The Asian Development Bank

  • Robert Wihtol
Part of the St Antony’s/Macmillan Series book series


An important distinction between most specialised agencies of the UN system1 and the multilateral banks is that in the former each member government has one vote, while in the latter voting power and influence is much more closely related to financial contributions and emphasises the relative role of the banks’ donors. Both the ADB’s decision-making structure and the positions taken by its members on key institutional and policy issues highlight the fact that a fundamental conflict in the Bank is that between the interests of the donors and the developing member countries (DMCs) in exerting control over the Bank’s operations. Following a brief outline of how the Bank operates, this chapter discusses the question of political influence in the Bank, and compares voting power and formal influence with the more realistic financial influence.


Executive Director Vote Share Vote Power Financial Contribution Regional Country 
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Notes and References

  1. 4.
    Krishnamurti R., ADB — The Seeding Days ( Manila: ADB Printing Section, 1977 ) pp. 75–8.Google Scholar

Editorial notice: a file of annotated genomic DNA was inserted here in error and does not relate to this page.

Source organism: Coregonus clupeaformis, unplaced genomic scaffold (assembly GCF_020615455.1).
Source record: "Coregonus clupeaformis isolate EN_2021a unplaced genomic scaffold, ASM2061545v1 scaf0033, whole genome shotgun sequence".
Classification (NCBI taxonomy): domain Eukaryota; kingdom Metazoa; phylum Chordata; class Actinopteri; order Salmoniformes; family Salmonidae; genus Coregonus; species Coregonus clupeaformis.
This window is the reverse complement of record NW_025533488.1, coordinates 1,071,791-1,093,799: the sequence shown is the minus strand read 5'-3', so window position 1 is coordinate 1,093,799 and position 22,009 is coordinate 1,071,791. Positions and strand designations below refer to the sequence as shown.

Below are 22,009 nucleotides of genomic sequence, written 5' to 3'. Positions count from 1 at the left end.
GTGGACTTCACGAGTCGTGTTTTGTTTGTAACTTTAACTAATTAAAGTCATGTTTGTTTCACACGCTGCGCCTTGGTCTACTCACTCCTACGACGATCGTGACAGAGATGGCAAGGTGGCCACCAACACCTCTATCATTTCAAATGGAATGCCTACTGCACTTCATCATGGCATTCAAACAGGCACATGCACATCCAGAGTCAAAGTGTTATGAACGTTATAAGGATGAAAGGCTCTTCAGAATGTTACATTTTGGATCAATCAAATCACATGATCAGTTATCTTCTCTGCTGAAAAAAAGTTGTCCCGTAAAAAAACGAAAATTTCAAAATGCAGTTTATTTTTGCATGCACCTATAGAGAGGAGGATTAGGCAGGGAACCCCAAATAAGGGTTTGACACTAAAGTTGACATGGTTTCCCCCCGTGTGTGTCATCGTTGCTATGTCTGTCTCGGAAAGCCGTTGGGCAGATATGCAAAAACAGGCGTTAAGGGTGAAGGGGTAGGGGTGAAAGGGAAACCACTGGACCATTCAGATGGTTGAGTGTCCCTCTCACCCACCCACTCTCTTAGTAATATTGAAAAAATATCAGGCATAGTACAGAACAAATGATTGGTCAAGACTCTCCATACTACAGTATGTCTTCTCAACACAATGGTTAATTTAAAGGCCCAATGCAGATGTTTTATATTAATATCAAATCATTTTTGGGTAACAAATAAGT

2. 7.
    Yasutomo D. T., Japan and the Asian Development Bank ( New York: Praeger, 1983 ) p. 59.Google Scholar
  3. 10.
    Bowring P., ‘A Quiet Revolution’, Far Eastern Economic Review (19 May 1983) pp. 54–6.Google Scholar
  4. 11.
    Rowley A., ‘We’ll Do It Our Way’, Far Eastern Economic Review (14 May 1987) pp. 68–70.Google Scholar
  5. 17.
    Krasner S. D., ‘Power Structures and Regional Development Banks’, International Organization, Vol. 35 (Spring 1981 ) p. 312.CrossRefGoogle Scholar

Copyright information

© Robert Wihtol 1988

Authors and Affiliations

  • Robert Wihtol

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